“Your mom says all you need is to flip on Zeno and you can walk out of here tomorrow. You can come with me to see Hudson and answer his questions. Unless, of course, your boyfriend means more to you than your son does.”
“Making yourself comfortable?” Iris inquired of Olivia, whom Russ had brought home from the hospital to stay with them, then promptly abandoned, as if the sight of his daughter made her husband physically ill.
“I’m… good,” Olivia answered cautiously, sitting on the edge of the bed in the guest-room, unsure of just how much Russ had told Iris about what was really going on.
“It must have been a horrific experience for you, Dennis and Marley’s almost-wedding. I know it left me feeling battered and bruised, and I didn’t even conclude the afternoon at the bottom of a staircase.”
“I’m feeling better,” Olivia lied.
“That’s a shame.”
“In my day,” Iris said. “When we set up a woman for attempted murder, we made a point of appearing debilitated for a much greater period of time.”
Olivia stared at her stepmother in confusion. “What are you saying?”
“I am saying that I expected better of you, my dear.”
“I’m sorry to disappoint you. Even if I haven’t the slightest idea what you’re talking about.”
“I doubt that very much. Tell me something, which man is it that you really want, Jamie or Dennis?”
“Jamie, of course,” Olivia blurted without thinking through the full implication of Iris’ question.
“And yet the poor, put-upon, brave, little me number didn’t send him rushing to your side?”
“No,” Olivia admitted.
“How very unlike Jamie. Traditionally, downtrodden, pitiful waifs are his specialty. But perhaps that is exclusively when his mother is the one doing the aforementioned trodding downward. Maybe, under these circumstances, you need to try a different approach.”
“What?” Olivia gave up trying to outsmart Iris and now simply struggled to keep up with her.
“Really, darling, a tumble down that stairs that opportunely no one but the victim and the alleged perpetrator happened to see? How convenient! Not to mention, tell me true now, was there ever even a baby to begin with?”
Olivia’s hesitation told Iris everything she needed to know.
“Men are such idiots,” Iris sighed.
“Daddy figured it out!” Olivia felt compelled to defend her father.
“Of course, he did. My Russ was always a clever one. And what did he do about it?”
“He – he told me to stay away from Jamie. And his girls. And Lorna.”
Iris did her best to refrain from rolling her eyes at the banality of it all. “Clever, yes. Visionary… not exactly. All our Russ can see is the inconvenience this might cause his unworthy golden boy, Jamie.”
“What else is there to see?”
Iris smiled. “How you and I are going to use this situation to bring down Marley. Once and for all.”
“They’re gorgeous, aren’t they?” Felicia beamed to Rachel as the two of them looked at their mutual granddaughters while both girls sat at the dining room table, playing with the paper-doll set Rachel had brought them.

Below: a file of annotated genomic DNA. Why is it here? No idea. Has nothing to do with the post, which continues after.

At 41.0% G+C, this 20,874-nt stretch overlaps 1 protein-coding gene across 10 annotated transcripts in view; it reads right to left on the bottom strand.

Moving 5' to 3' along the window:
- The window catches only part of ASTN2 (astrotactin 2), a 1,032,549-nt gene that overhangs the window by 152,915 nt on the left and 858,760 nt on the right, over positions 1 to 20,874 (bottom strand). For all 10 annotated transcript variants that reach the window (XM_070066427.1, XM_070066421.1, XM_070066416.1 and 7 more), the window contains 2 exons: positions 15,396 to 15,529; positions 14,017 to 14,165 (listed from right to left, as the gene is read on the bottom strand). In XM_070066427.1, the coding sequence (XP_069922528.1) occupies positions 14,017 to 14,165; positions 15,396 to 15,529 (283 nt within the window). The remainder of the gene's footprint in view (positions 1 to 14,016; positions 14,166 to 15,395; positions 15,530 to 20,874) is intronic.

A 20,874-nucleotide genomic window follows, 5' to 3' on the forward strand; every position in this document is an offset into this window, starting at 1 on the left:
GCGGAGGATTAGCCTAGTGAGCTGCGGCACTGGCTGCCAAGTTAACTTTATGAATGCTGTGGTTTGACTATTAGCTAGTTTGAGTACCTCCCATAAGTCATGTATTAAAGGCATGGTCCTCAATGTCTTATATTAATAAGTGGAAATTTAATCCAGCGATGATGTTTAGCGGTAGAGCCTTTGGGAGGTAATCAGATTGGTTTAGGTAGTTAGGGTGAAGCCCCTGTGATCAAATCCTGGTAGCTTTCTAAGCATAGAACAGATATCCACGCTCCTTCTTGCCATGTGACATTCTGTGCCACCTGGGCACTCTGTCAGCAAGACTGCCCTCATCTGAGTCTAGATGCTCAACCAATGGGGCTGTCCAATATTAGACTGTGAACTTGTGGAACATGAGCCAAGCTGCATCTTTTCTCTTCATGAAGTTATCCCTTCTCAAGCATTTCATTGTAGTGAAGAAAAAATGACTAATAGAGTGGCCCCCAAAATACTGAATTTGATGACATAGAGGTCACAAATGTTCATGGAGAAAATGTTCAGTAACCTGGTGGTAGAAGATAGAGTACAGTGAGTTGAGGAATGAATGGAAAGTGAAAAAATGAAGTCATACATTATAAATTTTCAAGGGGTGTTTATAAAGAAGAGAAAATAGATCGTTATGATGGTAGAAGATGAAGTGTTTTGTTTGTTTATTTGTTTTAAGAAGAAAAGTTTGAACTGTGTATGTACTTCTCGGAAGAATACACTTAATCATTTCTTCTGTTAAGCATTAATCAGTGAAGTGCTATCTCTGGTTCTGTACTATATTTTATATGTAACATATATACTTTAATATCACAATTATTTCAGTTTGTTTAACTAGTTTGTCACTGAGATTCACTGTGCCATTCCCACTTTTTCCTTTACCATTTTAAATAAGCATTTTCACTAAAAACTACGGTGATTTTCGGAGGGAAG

“More beautiful every time I see them,” Rachel agreed. She snuck a peek at her friend, who was doing pretty much everything she could to avoid meeting Rachel’s gaze head-on. Finally, Rachel said, “I haven’t heard from you in a while.”
“Is that so?” Felicia observed blithely.
“Not since I identified Lorna as the one who shot Carl.”
Felicia stiffened, then inquired, “So we’re hopping right to it, then? No more small talk?”
“I never meant to hurt you. Or Jamie. Or the girls.”
“Then why – “
“Because my husband almost died. And because I’m terrified of it happening again.”
“Carl, obviously, can’t feel the same way. Or else why would he ever have invited Lorna to move in with you?”
“Keep your friends close and your enemies closer,” Rachel quoted.
“So it’s a set up?” Felicia finally turned to face Rachel, shocked.
“No. Carl doesn’t think she’s guilty.”
“But you still do.”
“I’m beginning to have my doubts,” Rachel admitted. “I – I’m starting to have some other suspicions.”
“Then why haven’t you told the police?”
Rachel shrugged. “Because suspicions without physical evidence are pointless. I admit, I may have leapt to conclusions with Lorna. I’m afraid to do it again. The witness who cried wolf, you know?”
“At least tell Jamie that you’ve changed your mind. He asked Lorna to leave because he thought she might be a danger to Devon and Mackenzie.”
“I still think that part might be true.”
“What? But you just said – “
“Lorna may not be Carl’s shooter. But she is not the woman who left Bay City. No matter how much you and Jamie try to pretend otherwise… she’s a different person. Colder. Harder. She’s more like…”
“The old Lorna?” Felicia guessed.
“I’ll take it,” Felicia said. “I’ll take my daughter any way I can get her.”
“Even if she’s not the Lorna you loved?”
“My love for my children is unconditional.”
“Of course, it is,” Rachel backpedaled. “What I mean is, though – is she ready to be a mother to Devon and Mackenzie? Can Jamie risk having a woman like that around his children?”
“She’ll get her memory back,” Felicia predicted.
“What if she doesn’t? What if Lorna is stuck forever as the woman she used to be? What if she wants it that way?”
“But, if that’s the case,” Felicia pointed out reasonably. “Then she would have no reason to shoot Carl, would she?”
“No,” Rachel agreed. “She wouldn’t. But,” and now it was time to get to the real reason she’d come to speak with her friend. “What if I knew someone else who did?”
Rachel took a deep breath. “Lucas.”